All this talk about flipped classrooms got me thinking. The majority of my teaching is to large classes (>200 students) of largely overseas students on postgraduate taught programmes. My students come from all corners of the globe, from many different education systems and the culture shock for them on arriving in Manchester is immense – both socially and educationally. Now I like to think that I am a progressive lecturer, an early adopter of e-learning and willing user of any tool or technique which helps my students learn better and enjoy my lectures more. I constantly strive to prepare engaging lectures; lectures rich with multi – media clips, practical examples and case study discussions. I never (at least I hope I never) drone on for more than 10 minutes without pausing to ask for questions, posing a question of my own or changing the mode of delivery.

Feedback from my students is consistently very good. Yet the foundation of my teaching remains a large traditional lecture, and the mode of delivery predominantly transmissive. I have experimented with delivering the core concepts in my subject (the management of projects) online via audio narrated PowerPoint slides, talking head video clips and video capture of my complete lectures and have found these to be effective tools which help my students grasp the fundamental concepts. This has definitely reduced the number of questions I have had to answer and repeated explanations that I have had to make, and the resources are much used by the students. However these are supplementary rather than replacements for a well –prepared, well-delivered face- to-face lecture.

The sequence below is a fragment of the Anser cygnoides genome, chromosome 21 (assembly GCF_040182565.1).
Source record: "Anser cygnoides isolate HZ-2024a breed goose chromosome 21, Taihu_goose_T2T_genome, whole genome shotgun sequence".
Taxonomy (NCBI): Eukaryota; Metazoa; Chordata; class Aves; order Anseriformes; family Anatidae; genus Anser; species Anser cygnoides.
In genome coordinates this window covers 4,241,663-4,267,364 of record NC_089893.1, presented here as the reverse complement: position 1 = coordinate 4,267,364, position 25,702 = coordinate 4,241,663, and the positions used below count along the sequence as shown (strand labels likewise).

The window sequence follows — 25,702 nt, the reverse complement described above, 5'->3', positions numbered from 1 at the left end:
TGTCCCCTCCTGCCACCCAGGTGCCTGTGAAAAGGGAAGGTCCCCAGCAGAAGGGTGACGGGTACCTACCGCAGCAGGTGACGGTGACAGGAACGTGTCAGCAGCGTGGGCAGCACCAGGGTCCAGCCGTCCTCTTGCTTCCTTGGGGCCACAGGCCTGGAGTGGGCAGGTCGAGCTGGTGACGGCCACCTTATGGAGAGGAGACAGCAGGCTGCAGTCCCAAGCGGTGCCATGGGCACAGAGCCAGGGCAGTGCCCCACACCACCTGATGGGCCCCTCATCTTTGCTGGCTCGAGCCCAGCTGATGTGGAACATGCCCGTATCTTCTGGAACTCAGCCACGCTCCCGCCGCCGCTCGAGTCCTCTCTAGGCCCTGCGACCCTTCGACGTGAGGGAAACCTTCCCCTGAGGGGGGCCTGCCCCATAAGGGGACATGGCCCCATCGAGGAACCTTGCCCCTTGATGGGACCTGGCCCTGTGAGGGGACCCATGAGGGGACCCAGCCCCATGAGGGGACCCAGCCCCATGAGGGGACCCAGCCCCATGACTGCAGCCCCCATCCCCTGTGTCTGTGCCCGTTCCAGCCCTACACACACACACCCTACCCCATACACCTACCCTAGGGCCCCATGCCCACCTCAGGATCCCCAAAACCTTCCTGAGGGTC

The flipped classroom concept is certainty helpful in getting us educators to think about the effectiveness of our teaching and offers us a framework to be more interactive and discursive in our teaching. The risk with the flipped class room debate, as I see it however, is that we throw the baby out with the bath water, that we lose sight of what is good about the traditional lecture – it is efficient (very important in cash strapped UK Higher Education, where not everyone has access to armies of postgraduate demonstrators), it is familiar to our shell shocked overseas students (whose learning styles according to research in Manchester show a preference for learning visually and verbally rather than socially), it allows lecturers the freedom and flexibility to mix up the modes of delivery within the lecture, whilst at the same time ensuring that core material is covered. When supplemented with interactive elements such as case study discussions, use of electronic voting tools (for example clickers) and underpinned by teachers who are committed to teaching excellence THE TRADITIONAL LECTURE STILL WORKS WELL and I firmly believe reports of its demise are premature.